Combat dementia with brain training
Although there is still no cure for dementia, health experts do recommend certain lifestyle changes to help reduce the risk of dementia. One method that is often encouraged is brain training, as this could prevent individuals from developing dementia.
According to the Alzheimer’s Society, there are 850,000 in the UK with dementia. By 2025, this number is expected to rise to over one million people, and by 2051, it is meant to double to two million.
This year alone, around 225,000 people will develop dementia; this equates to one person every three minutes.
Brain training activities such as crosswords or Sudoku puzzles could help challenge the brain on a daily basis and as a result, prevent cognitive decline.
The Alzheimer’s Society research found that cognitive training can improve some aspects of memory and thinking, particularly for people who are middle-aged or older.
While no studies have indicated that brain training prevents dementia, it is important to note that this is a relatively new area of research; most studies have been too small or too short to test any effect of brain training on the development of cognitive decline or dementia.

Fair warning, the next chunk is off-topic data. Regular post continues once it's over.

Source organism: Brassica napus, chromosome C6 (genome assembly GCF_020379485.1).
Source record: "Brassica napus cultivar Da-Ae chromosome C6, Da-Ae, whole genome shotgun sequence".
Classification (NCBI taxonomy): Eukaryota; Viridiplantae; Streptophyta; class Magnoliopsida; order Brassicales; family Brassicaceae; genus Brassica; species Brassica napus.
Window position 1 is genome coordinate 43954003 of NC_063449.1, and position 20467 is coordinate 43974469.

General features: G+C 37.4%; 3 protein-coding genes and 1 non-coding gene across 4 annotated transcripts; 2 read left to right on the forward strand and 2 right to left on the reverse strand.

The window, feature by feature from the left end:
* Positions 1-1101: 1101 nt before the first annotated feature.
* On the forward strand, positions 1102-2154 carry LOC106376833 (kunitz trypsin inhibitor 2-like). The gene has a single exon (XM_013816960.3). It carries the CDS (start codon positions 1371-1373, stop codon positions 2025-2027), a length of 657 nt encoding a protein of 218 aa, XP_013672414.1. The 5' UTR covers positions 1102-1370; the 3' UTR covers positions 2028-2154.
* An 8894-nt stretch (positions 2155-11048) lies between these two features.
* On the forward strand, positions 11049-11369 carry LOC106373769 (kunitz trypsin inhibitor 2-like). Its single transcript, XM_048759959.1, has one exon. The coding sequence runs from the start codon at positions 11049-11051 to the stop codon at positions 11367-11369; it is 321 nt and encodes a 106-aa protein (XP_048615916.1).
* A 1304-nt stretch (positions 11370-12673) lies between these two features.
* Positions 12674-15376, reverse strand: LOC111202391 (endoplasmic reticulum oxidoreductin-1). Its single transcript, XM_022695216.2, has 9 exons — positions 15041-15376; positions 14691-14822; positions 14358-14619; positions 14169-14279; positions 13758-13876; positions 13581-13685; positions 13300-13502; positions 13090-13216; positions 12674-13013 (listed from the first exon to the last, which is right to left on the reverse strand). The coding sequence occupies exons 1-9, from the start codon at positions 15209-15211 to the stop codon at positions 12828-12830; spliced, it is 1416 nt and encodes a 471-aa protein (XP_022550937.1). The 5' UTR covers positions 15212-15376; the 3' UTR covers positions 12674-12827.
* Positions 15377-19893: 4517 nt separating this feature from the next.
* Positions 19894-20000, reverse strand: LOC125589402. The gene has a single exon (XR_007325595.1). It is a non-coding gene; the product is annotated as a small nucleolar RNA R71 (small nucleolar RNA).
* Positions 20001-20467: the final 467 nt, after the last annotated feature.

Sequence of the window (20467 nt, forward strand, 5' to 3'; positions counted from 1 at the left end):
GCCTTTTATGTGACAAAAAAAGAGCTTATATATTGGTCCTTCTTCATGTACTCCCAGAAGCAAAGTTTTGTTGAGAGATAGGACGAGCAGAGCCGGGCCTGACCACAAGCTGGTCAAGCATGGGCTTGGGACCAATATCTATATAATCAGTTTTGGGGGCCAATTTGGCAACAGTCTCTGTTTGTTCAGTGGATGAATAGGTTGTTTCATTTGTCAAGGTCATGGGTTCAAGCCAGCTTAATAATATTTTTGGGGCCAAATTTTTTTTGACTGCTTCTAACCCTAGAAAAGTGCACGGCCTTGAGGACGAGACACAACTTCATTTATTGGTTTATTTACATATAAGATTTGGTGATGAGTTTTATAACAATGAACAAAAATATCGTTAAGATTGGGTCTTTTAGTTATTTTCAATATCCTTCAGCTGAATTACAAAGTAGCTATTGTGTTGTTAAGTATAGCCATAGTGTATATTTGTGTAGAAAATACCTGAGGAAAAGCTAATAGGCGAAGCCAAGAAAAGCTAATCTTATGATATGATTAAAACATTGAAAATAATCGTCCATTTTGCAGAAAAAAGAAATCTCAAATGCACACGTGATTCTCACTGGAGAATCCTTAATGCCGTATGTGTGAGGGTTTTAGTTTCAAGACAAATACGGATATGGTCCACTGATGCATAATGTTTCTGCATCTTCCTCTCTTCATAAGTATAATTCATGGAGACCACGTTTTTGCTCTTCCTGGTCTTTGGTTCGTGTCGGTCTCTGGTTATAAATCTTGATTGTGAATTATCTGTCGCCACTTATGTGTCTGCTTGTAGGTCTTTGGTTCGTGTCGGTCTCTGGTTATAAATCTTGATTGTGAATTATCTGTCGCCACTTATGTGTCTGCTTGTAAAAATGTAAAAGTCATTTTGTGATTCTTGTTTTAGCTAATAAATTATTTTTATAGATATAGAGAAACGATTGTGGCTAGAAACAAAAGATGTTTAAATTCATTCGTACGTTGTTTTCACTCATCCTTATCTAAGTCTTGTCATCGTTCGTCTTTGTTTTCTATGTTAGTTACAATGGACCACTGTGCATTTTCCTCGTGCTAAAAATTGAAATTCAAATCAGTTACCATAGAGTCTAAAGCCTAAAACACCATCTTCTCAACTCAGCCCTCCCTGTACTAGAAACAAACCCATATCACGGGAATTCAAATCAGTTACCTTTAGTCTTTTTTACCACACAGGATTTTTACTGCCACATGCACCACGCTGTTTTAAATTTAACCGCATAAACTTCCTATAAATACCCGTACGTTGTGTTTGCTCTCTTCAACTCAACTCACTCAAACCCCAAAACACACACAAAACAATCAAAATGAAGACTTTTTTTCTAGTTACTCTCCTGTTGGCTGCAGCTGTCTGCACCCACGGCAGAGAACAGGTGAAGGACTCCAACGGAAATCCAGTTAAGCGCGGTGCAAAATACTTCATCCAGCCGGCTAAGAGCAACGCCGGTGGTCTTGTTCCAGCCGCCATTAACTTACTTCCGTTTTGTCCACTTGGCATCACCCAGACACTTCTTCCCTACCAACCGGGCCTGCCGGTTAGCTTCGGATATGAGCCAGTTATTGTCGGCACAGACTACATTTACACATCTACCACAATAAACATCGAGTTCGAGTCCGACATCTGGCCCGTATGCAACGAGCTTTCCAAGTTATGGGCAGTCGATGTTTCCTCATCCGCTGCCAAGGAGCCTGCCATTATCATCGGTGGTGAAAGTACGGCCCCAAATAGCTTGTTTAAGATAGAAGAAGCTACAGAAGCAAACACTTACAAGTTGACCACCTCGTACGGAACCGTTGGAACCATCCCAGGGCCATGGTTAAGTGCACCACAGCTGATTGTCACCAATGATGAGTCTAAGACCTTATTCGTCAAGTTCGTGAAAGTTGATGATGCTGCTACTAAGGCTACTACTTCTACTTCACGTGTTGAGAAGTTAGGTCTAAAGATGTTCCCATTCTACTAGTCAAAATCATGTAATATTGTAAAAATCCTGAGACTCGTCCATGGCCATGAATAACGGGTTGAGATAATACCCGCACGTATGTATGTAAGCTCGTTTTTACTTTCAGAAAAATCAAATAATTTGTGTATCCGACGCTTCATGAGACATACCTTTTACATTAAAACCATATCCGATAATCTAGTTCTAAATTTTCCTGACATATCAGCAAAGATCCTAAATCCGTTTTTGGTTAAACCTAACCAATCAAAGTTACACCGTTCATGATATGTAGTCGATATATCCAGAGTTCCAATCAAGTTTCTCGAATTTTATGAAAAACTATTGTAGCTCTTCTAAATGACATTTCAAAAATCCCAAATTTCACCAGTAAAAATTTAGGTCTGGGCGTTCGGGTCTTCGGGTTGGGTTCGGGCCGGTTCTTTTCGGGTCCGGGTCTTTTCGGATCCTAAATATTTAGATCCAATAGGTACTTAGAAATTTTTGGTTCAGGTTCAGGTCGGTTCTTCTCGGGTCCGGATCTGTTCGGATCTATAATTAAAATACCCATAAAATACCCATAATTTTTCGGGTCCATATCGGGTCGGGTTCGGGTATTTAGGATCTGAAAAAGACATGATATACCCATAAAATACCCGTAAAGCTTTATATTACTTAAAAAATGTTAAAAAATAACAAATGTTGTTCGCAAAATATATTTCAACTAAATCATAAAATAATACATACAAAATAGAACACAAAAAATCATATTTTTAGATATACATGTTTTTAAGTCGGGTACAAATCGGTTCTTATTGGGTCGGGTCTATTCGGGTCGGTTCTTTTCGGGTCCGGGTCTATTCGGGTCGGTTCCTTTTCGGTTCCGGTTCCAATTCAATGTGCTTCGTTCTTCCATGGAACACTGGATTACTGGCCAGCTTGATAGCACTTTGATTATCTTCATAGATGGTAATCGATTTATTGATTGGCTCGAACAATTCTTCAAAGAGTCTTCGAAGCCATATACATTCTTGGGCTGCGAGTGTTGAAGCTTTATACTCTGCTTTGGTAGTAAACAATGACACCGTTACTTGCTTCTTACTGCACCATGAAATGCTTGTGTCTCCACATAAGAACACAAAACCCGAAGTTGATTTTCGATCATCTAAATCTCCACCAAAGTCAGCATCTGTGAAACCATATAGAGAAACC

The Alzheimer’s Society said: “Evidence suggests that brain training may help older people to manage their daily tasks better, but longer-term studies are needed to understand what effect, if any, these activities may have on a person’s likelihood of developing dementia.
“The idea of brain training is based on the concept of ‘use it or lose it’. The popular theory goes that the more you regularly challenge your brain, the less likely you are to experience cognitive impairment or dementia in your later years.”
Observation studies have shown that people who do “cognitively stimulating” activities may have a lower risk of cognitive decline thus helping to prevent dementia.